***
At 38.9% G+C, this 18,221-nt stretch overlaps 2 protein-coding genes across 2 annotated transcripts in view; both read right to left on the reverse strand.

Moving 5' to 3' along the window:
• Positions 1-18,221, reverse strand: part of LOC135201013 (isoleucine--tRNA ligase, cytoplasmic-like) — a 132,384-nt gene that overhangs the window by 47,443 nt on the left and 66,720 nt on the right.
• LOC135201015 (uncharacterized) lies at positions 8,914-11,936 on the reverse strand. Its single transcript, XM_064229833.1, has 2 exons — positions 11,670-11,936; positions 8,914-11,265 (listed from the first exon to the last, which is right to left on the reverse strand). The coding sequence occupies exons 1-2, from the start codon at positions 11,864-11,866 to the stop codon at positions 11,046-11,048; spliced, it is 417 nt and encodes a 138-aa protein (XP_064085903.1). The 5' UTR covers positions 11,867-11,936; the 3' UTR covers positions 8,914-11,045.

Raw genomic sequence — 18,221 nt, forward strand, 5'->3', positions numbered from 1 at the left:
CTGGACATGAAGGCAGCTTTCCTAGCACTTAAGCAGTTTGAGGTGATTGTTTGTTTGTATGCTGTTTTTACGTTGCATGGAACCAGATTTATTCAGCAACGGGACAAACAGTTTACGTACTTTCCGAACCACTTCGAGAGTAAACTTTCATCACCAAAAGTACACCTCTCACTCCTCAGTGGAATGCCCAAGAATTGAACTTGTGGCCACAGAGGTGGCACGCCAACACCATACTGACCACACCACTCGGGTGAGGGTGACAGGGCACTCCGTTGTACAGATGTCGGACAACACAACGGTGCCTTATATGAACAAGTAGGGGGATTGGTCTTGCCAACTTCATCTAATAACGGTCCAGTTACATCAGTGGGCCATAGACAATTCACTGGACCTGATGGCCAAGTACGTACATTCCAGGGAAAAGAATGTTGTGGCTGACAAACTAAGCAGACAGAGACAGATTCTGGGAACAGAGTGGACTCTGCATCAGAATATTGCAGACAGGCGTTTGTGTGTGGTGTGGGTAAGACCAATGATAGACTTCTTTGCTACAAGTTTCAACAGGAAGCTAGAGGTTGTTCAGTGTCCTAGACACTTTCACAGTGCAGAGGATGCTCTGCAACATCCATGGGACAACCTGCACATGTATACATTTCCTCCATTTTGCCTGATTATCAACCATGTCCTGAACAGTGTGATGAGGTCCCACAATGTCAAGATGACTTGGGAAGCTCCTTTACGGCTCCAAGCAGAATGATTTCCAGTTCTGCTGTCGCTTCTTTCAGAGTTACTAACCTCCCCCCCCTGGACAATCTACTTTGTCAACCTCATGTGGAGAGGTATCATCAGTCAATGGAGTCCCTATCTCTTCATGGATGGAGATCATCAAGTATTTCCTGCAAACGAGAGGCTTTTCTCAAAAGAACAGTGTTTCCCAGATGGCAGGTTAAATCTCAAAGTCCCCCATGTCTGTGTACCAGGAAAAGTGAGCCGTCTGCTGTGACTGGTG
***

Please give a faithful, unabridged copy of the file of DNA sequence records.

At 38.9% G+C, this 18,221-nt stretch overlaps 2 protein-coding genes across 2 annotated transcripts in view; both read right to left on the reverse strand.

Moving 5' to 3' along the window:
• Positions 1-18,221, reverse strand: part of LOC135201013 (isoleucine--tRNA ligase, cytoplasmic-like) — a 132,384-nt gene that overhangs the window by 47,443 nt on the left and 66,720 nt on the right.
• LOC135201015 (uncharacterized) lies at positions 8,914-11,936 on the reverse strand. Its single transcript, XM_064229833.1, has 2 exons — positions 11,670-11,936; positions 8,914-11,265 (listed from the first exon to the last, which is right to left on the reverse strand). The coding sequence occupies exons 1-2, from the start codon at positions 11,864-11,866 to the stop codon at positions 11,046-11,048; spliced, it is 417 nt and encodes a 138-aa protein (XP_064085903.1). The 5' UTR covers positions 11,867-11,936; the 3' UTR covers positions 8,914-11,045.

Raw genomic sequence — 18,221 nt, forward strand, 5'->3', positions numbered from 1 at the left:
CTGGACATGAAGGCAGCTTTCCTAGCACTTAAGCAGTTTGAGGTGATTGTTTGTTTGTATGCTGTTTTTACGTTGCATGGAACCAGATTTATTCAGCAACGGGACAAACAGTTTACGTACTTTCCGAACCACTTCGAGAGTAAACTTTCATCACCAAAAGTACACCTCTCACTCCTCAGTGGAATGCCCAAGAATTGAACTTGTGGCCACAGAGGTGGCACGCCAACACCATACTGACCACACCACTCGGGTGAGGGTGACAGGGCACTCCGTTGTACAGATGTCGGACAACACAACGGTGCCTTATATGAACAAGTAGGGGGATTGGTCTTGCCAACTTCATCTAATAACGGTCCAGTTACATCAGTGGGCCATAGACAATTCACTGGACCTGATGGCCAAGTACGTACATTCCAGGGAAAAGAATGTTGTGGCTGACAAACTAAGCAGACAGAGACAGATTCTGGGAACAGAGTGGACTCTGCATCAGAATATTGCAGACAGGCGTTTGTGTGTGGTGTGGGTAAGACCAATGATAGACTTCTTTGCTACAAGTTTCAACAGGAAGCTAGAGGTTGTTCAGTGTCCTAGACACTTTCACAGTGCAGAGGATGCTCTGCAACATCCATGGGACAACCTGCACATGTATACATTTCCTCCATTTTGCCTGATTATCAACCATGTCCTGAACAGTGTGATGAGGTCCCACAATGTCAAGATGACTTGGGAAGCTCCTTTACGGCTCCAAGCAGAATGATTTCCAGTTCTGCTGTCGCTTCTTTCAGAGTTACTAACCTCCCCCCCCTGGACAATCTACTTTGTCAACCTCATGTGGAGAGGTATCATCAGTCAATGGAGTCCCTATCTCTTCATGGATGGAGATCATCAAGTATTTCCTGCAAACGAGAGGCTTTTCTCAAAAGAACAGTGTTTCCCAGATGGCAGGTTAAATCTCAAAGTCCCCCATGTCTGTGTACCAGGAAAAGTGAGCCGTCTGCTGTGACTGGTG